Porter-Duff blend modes

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The Porter-Duff blend modes are named after Thomas Porter and Tom Duff, who developed an algebra of compositing while working for Lucasfilm. Their paper Compositing Digital Images was published in the July 1984 issue of Computer Graphics, pages 253 to 259. These blend modes are essential for compositing, which is assembling various images into a composite scene:

Porter-Duff Sample

Porter-Duff concepts

Suppose a brownish rectangle occupies the left and top two-thirds of your display surface:

Porter-Duff Destination

This area is called the destination or sometimes the background or backdrop.

You wish to draw the following rectangle, which is the same size of the destination. The rectangle is transparent except for a bluish area that occupies the right and bottom two-thirds:

Porter-Duff Source

This is called the source or sometimes the foreground.

When you display the source on the destination, here's what you expect:

Porter-Duff Source Over

The transparent pixels of the source allow the background to show through, while the bluish source pixels obscure the background. That's the normal case, and it is referred to in SkiaSharp as SKBlendMode.SrcOver. That value is the default setting of the BlendMode property when an SKPaint object is first instantiated.

However, it's possible to specify a different blend mode for a different effect. If you specify SKBlendMode.DstOver, then in the area where the source and destination intersect, the destination appears instead of the source:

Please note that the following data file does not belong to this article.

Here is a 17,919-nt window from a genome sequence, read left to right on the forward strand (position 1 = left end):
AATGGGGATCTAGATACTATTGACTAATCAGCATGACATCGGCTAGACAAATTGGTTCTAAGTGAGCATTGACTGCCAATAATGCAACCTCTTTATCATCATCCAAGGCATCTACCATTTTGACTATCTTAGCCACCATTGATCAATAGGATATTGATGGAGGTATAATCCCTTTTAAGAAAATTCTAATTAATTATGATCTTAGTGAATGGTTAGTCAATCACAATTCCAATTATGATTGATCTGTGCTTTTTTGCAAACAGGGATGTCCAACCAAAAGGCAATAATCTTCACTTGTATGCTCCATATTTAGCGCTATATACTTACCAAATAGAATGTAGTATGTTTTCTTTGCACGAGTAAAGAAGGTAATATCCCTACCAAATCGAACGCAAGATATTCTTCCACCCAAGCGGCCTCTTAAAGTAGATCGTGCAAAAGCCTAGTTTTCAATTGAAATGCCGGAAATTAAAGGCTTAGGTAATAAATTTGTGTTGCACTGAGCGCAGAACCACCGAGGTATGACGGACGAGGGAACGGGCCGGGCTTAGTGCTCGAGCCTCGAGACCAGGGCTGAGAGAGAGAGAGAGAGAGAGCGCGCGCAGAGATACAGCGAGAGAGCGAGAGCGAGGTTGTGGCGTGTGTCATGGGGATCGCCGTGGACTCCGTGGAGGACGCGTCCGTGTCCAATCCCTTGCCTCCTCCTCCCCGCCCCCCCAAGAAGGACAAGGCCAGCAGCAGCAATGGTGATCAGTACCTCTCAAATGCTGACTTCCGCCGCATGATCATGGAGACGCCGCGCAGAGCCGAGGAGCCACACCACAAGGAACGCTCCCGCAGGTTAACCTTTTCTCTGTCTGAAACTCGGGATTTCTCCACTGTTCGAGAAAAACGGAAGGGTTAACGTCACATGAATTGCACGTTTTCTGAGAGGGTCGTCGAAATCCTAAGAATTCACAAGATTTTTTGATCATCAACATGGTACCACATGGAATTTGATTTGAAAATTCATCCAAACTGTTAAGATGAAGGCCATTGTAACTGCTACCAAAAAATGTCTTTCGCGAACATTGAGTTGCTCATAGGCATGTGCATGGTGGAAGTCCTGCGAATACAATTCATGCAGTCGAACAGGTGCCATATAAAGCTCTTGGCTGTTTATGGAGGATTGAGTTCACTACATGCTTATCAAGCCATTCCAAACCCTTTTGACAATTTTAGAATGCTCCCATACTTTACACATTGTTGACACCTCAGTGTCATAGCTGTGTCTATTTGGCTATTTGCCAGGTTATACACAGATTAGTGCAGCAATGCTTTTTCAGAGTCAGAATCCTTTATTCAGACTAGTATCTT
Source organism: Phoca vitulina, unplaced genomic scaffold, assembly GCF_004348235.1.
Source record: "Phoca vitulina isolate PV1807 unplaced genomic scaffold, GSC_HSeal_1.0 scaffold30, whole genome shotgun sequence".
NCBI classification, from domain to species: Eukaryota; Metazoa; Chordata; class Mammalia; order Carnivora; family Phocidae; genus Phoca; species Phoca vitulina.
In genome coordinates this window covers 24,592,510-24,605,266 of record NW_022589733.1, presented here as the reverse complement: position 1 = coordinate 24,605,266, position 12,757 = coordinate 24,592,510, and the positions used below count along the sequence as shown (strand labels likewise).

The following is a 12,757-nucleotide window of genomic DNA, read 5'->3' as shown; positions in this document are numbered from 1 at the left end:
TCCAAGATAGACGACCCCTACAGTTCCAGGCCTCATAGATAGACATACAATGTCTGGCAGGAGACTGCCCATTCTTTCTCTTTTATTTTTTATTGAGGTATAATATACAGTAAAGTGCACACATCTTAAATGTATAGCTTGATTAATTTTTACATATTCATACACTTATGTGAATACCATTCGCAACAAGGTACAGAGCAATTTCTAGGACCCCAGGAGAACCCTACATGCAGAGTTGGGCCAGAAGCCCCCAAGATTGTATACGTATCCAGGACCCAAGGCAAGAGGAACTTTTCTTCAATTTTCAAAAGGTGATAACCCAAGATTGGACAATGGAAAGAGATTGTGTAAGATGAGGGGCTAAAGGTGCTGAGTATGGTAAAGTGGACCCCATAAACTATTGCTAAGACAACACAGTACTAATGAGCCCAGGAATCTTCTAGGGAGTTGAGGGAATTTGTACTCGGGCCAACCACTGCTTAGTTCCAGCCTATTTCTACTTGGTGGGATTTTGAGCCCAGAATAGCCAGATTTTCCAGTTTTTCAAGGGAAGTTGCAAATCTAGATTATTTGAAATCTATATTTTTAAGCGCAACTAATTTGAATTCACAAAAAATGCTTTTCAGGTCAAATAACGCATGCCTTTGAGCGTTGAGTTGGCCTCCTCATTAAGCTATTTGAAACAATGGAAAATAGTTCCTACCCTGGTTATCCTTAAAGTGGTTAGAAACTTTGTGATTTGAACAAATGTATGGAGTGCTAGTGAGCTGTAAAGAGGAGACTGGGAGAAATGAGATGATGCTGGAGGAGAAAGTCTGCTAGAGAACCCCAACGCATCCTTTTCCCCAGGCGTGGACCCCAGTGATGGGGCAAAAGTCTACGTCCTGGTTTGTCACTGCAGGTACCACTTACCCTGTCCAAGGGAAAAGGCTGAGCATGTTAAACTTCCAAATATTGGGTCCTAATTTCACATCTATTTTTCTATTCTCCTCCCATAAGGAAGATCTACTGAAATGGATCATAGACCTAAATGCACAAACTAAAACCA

Porter-Duff Destination Over

The SKBlendMode.DstIn blend mode displays only the area where the destination and source intersect using the destination color:

Porter-Duff Destination In

The blend mode of SKBlendMode.Xor (exclusive OR) causes nothing to appear where the two areas overlap:

Porter-Duff Exclusive Or

The colored destination and source rectangles effectively divide the display surface into four unique areas that can be colored in various ways corresponding to the presence of the destination and source rectangles:

Porter-Duff

The upper-right and lower-left rectangles are always blank because both the destination and source are transparent in those areas. The destination color occupies the upper-left area, so that area can either be colored with the destination color or not at all. Similarly, the source color occupies the lower-right area, so that area can be colored with the source color or not at all. The intersection of the destination and source in the middle can be colored with the destination color, the source color, or not at all.

The total number of combinations is 2 (for the upper-left) times 2 (for the lower-right) times 3 (for the center), or 12. These are the 12 basic Porter-Duff compositing modes.

Towards the end of Compositing Digital Images (page 256), Porter and Duff add a 13th mode called plus (corresponding to the SkiaSharp SKBlendMode.Plus member and the W3C Lighter mode (which is not to be confused with the W3C Lighten mode.) This Plus mode adds the destination and source colors, a process that will be described in more detail shortly.

Skia adds a 14th mode called Modulate that is very similar to Plus except that the destination and source colors are multiplied. It can be treated as an additional Porter-Duff blend mode.

Here are the 14 Porter-Duff modes as defined in SkiaSharp. The table shows how they color each of the three non-blank areas in the diagram above:

Mode Destination Intersection Source
Clear
Src Source X
Dst X Destination
SrcOver X Source X
DstOver X Destination X
SrcIn Source
DstIn Destination
SrcOut X
DstOut X
SrcATop X Source
DstATop Destination X
Xor X X
Plus X Sum X
Modulate Product

These blend modes are symmetrical. The source and destination can be exchanged and all the modes are still available.